The global Covid-19 pandemic is exacting a heavy financial toll on Atlanta’s arts community, and more than half are in danger of permanently shuttering without relief from emergency Small Business Administration loans or other financial aid.
A survey conducted last week of 55 Atlanta area nonprofit arts groups — about a third of the region’s organizations — showed a loss so far of more than $10 million in income because of canceled performances. “There’s not a silver bullet, not a single solution,” said Lara Smith, the managing director at Dad’s Garage, who conducted the survey. “We have to get creative, find partnerships. I don’t think there’s a magic answer for anyone. The immediate thing is money, and everyone needs it.”
A national survey done earlier this month by Americans for the Arts showed $4.6 billion in losses to organizations to date. In metro Atlanta, respondents reported a collective loss of $10.6 million and that’s likely only a percentage of the true figure. “I’d say that is a really low number for the actual losses,” Smith said.
The Atlanta Symphony Orchestra, which did not take part in the survey, announced Wednesday that it has lost more than $3 million in ticket revenue. Atlanta Ballet, which did participate, has said it will have losses of $1.5 million through June.
The Atlanta questionnaire was sent to nonprofit arts groups last week to gauge where things stand. The survey includes responses from a wide range of organizations, from the High Museum of Art and the Alliance Theatre to smaller groups such as Actor’s Express, Core Dance and MINT gallery.
In the survey, 19 percent of respondents said they aren’t sure they’re going to make it and may have to close permanently. Another 34 percent said they will only make it if they get Small Business Administration (SBA) loans or similar infusions of financial aid.
Of the respondents, 70 percent reported they have had to lay off or furlough staff or stop using independent contractors.
The surveyed organizations say they need a total of $7.2 million in loans or unrestricted grants, and many are concerned that they will not receive emergency SBA funding. “We’re already seeing the SBA funds running out,” said Smith. “I was surprised at how much short-term loans didn’t bear fruit, and most are now looking toward long-term loans.”
The health of Atlanta’s arts community is a key factor in the health of the city’s overall economy, according to Josh Phillipson, who manages arts and culture for the Atlanta Regional Commission and helped devise the survey. “That sector is a $719.8 million industry in metro Atlanta — one that supports 23,514 full-time jobs and generates $64.5 million in local and state government revenue,” he said in a press release.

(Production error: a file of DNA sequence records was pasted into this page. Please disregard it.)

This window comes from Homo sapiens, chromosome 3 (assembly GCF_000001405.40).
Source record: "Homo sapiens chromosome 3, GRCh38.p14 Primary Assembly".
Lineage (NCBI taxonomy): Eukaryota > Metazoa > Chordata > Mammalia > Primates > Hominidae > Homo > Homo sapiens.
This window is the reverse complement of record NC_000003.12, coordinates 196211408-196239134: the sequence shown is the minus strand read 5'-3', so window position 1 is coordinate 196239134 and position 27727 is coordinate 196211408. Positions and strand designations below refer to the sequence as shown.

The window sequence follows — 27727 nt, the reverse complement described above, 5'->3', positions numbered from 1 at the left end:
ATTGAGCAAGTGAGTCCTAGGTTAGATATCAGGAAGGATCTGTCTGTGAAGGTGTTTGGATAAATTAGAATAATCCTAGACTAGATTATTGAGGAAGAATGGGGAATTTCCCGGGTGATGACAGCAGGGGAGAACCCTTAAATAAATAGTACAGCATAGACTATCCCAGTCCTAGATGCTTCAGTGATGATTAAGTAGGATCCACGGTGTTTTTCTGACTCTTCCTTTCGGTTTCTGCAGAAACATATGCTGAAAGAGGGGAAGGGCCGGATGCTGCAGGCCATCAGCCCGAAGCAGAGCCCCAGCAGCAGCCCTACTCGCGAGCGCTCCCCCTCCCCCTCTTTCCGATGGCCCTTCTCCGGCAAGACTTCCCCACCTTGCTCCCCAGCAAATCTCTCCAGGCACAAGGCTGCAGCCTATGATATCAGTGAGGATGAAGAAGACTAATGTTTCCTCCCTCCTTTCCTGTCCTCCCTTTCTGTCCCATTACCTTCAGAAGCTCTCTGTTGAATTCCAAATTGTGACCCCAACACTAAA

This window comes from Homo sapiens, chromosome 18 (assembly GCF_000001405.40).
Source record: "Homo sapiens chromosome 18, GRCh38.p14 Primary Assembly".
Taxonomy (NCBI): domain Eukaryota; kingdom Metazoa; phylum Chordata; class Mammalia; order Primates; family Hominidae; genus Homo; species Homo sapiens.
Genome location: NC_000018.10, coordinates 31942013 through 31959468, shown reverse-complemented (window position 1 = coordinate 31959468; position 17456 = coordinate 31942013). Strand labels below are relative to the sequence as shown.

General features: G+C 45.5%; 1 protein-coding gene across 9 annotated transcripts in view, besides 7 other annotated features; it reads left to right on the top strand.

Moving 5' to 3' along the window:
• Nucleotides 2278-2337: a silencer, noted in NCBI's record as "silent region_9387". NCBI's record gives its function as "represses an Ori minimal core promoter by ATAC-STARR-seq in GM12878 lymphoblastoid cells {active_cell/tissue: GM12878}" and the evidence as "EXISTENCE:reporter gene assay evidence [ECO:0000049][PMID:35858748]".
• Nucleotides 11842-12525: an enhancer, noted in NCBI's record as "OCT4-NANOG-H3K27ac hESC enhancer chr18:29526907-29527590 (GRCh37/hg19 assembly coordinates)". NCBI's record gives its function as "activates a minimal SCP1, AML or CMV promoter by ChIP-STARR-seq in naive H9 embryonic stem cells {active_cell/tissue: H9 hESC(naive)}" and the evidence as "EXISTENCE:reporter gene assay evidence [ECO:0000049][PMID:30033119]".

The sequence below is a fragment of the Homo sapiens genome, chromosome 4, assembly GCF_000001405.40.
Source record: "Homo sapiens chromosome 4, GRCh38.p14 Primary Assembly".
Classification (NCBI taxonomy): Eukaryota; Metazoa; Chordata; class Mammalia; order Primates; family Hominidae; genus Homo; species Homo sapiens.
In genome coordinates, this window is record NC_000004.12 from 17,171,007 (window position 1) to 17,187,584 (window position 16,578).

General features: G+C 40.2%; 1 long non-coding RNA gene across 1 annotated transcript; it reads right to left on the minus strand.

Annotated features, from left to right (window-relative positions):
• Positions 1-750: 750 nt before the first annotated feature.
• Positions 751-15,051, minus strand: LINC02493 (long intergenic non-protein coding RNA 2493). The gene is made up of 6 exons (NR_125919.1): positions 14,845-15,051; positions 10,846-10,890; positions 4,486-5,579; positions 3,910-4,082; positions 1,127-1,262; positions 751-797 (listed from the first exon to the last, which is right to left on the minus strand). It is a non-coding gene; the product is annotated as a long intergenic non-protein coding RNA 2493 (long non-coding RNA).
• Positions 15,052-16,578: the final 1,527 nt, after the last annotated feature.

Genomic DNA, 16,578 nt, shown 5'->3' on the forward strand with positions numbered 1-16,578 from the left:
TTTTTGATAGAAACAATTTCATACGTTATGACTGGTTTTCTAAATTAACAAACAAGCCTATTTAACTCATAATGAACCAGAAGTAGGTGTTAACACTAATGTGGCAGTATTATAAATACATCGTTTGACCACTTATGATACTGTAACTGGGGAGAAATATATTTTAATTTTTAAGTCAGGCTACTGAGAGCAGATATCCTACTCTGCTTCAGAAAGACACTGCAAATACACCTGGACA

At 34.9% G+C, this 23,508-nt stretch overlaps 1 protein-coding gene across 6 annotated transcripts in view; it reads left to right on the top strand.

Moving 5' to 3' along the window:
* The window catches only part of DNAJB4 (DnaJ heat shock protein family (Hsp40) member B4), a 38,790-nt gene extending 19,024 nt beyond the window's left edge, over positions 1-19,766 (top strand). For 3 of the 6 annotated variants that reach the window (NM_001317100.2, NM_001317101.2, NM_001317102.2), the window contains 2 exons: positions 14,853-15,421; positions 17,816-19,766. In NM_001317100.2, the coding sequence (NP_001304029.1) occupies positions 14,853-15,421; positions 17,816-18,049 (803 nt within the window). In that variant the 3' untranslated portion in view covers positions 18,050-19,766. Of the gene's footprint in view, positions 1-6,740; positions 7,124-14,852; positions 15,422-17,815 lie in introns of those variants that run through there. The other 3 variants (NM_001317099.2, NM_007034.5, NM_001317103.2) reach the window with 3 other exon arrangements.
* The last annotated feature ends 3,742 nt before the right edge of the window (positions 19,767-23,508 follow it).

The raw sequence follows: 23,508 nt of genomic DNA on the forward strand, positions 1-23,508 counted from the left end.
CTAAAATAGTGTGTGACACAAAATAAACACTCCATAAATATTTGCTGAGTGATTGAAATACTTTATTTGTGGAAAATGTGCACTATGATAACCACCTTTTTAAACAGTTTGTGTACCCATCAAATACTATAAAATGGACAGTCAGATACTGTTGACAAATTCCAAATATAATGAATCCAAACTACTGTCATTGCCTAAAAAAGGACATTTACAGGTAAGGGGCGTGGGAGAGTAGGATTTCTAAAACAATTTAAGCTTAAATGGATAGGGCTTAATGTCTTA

But public arts funding is also a convenient whipping boy for fiscally conservative politicians. Congress, for example, received criticism from some corners for including a modest $300 million in emergency funding for the National Endowment for the Arts in its initial stimulus package. And Georgia ranks dead last in the nation in terms of government funding for the arts, spending just 14 cents per capita.
Smith said it is vital that financial relief packages include provisions for arts and culture groups. “Cutting arts organizations and artists out would be a mistake; our sector is central to building a strong economy,” she said. “Arts and culture organizations have a symbiotic relationship with many other industries, such as tourism, hotels and hospitality, travel, restaurants and nightlife.”
Woodruff Arts Center President and CEO Doug Shipman told ArtsATL earlier this month that arts leaders hope to persuade the city of Atlanta to set aside money to help. “A quick recovery will be very beneficial to the city,” Shipman said. “We’ve seen such tremendous growth in the arts. And we’ve kept many artists here who used to leave. It’s created a huge number of jobs. I hope Atlanta — both through philanthropy and the city — will think hard about a specific package for our arts and culture.”
Shipman has said arts organizations need to collectively hire an advocate to advance their cause to the public and to elected officials. That concept was discussed at a recent meeting of Atlanta arts leaders.
“Covid-19 has underscored the need for an advocate for arts organizations,” Smith said. “One of my hopes is the survey will raise the flag and help arm the arts community with a unified message.”
The wild card is uncertainty about the future and when a sense of normalcy will return. Experts say another strong wave of Covid-19 could emerge starting in September, just when many organizations are beginning their financially critical fall seasons. Many wonder whether audiences will feel comfortable going to public gatherings until a vaccine is created, which is expected to still be a year away.
Shipman has said it may be 2021 before things return to any sense of normalcy.
Numerous arts and culture organizations have turned to live streaming as a way to generate income in the interim. Smith said Dad’s Garage shifted online early in the pandemic, and is making enough money from it to cover its costs.
She said an overwhelming number of survey respondents want educational assistance to explore digital options and to rethink their business models. “There’s an awareness that we’re not going to come back to business as usual after this,” Smith said. “The world is going to be quite different.”
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